Secularism/Modernity

For those deep thinkers out there.

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Post by John-Boy » Fri Dec 08, 2006 9:14 am

PipeAndPint wrote:
John-Boy wrote:
Odysseus wrote:Jflo,

Let's try an experiment: What is the final destination of the believer?
Superintendent of Sunday School?
Super-Duperintendent of Sunday School?
:lol: You're so much more spiritual.
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Post by PipeAndPint » Fri Dec 08, 2006 9:55 am

John-Boy wrote:
PipeAndPint wrote:
John-Boy wrote:
Odysseus wrote:Jflo,

Let's try an experiment: What is the final destination of the believer?
Superintendent of Sunday School?
Super-Duperintendent of Sunday School?
:lol: You're so much more spiritual.
So much more.. something!
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Post by adauria » Fri Dec 08, 2006 12:29 pm

I don't use the term seeker sensitive to single out a style of music or using technology, etc. It is a term I apply (generally perjoratively) to the content of a message I hear being preached by some leaders and members within the body.

It's actually more what I DON'T hear being preached within the content of some messages. It's a watering down of the gospel and an avoidance of the Truth (and all its implications) for the purpose of attracting people to join the Church without fulling knowing what it means and without counting any costs.

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Post by John-Boy » Fri Dec 08, 2006 12:57 pm

adauria wrote:I don't use the term seeker sensitive to single out a style of music or using technology, etc. It is a term I apply (generally perjoratively) to the content of a message I hear being preached by some leaders and members within the body.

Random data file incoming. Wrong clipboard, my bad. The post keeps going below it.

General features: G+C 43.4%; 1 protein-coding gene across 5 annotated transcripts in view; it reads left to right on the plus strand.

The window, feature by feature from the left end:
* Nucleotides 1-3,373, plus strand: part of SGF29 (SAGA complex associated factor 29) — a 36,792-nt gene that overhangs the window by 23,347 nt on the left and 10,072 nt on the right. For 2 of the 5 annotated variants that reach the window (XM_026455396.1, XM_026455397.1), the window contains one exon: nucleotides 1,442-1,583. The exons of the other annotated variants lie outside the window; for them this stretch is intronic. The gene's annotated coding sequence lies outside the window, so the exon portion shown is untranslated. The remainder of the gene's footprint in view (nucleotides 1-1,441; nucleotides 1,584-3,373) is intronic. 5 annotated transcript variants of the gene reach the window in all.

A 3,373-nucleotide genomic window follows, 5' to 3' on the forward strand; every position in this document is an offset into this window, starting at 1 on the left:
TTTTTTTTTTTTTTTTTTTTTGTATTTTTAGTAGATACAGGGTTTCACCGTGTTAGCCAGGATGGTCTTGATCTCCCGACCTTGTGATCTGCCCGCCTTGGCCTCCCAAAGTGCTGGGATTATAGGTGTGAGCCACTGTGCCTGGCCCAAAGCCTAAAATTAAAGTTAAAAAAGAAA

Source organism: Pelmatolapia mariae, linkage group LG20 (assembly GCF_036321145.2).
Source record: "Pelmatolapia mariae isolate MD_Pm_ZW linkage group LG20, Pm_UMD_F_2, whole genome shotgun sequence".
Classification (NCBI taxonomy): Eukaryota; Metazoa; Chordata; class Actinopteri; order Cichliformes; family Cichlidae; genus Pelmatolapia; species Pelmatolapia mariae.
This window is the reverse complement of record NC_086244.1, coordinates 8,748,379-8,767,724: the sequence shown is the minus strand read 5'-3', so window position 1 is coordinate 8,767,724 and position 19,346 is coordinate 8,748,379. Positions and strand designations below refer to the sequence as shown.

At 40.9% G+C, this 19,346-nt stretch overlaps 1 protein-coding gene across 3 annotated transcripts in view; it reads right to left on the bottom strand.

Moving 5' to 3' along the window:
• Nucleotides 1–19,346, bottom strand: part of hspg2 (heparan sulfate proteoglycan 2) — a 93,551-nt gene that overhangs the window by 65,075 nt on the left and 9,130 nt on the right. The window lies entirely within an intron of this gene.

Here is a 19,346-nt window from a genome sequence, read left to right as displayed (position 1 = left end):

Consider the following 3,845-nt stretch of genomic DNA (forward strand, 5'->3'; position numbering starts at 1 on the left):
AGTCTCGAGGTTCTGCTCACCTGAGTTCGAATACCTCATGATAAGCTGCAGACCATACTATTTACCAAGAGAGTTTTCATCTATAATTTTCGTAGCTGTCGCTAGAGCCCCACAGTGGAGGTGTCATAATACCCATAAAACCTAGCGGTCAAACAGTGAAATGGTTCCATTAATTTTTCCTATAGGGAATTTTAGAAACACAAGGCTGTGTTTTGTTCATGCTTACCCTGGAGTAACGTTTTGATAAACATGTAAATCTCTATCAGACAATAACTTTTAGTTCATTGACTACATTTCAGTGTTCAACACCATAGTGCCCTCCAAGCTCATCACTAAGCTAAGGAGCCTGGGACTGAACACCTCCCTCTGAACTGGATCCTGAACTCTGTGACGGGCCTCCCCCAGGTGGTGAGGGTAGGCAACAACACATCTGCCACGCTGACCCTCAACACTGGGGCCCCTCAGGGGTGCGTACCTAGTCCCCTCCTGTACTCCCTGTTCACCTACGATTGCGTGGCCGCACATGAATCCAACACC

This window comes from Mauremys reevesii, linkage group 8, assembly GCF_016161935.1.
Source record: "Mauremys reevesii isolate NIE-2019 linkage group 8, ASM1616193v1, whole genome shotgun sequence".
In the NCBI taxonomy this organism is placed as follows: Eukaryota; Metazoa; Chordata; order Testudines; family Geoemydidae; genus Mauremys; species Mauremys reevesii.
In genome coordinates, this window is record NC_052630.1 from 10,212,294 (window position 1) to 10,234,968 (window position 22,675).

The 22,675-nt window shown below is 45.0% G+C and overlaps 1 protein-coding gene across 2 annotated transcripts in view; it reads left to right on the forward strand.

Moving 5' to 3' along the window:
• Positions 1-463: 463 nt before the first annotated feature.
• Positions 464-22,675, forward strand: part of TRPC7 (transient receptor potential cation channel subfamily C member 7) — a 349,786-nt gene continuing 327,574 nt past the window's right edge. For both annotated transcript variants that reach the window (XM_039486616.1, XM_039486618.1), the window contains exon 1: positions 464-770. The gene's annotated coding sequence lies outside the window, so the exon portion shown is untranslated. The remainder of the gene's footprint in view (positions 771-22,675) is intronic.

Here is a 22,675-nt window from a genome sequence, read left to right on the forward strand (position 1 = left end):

It's actually more what I DON'T hear being preached within the content of some messages. It's a watering down of the gospel and an avoidance of the Truth (and all its implications) for the purpose of attracting people to join the Church without fulling knowing what it means and without counting any costs.

-Andrew
I went to a church for a while that was big on being "seeker sensitive" and not offending anyone, etc. And for me it seemed like it was exactly what you were saying. They would skip certain passages - even when working through a book - that might be controversial. There were subjects that were never addressed, etc. They claimed to model themselves after Willow Creek. So I was a big anti-Willow Creek guy based on what I has seen at the church I was going to. Then when I had the opportunity to go to a service at Willow Creek I kept hearing things like "everyone is going to die..." blah blah - stuff said in a way that you never would have heard it at the church I was going to. So at least in the couple messages I heard there I thought - this isn't anything like the church I go to. They're "seeker sensitive" in a lot of things they do - but it sure sounded like a clear gospel message to me.
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Post by Skip » Fri Dec 08, 2006 1:49 pm

Jflo wrote:Again, I merely wanted to get a thread going to ruffle a few feathers, get us thinking about the state that the church is in.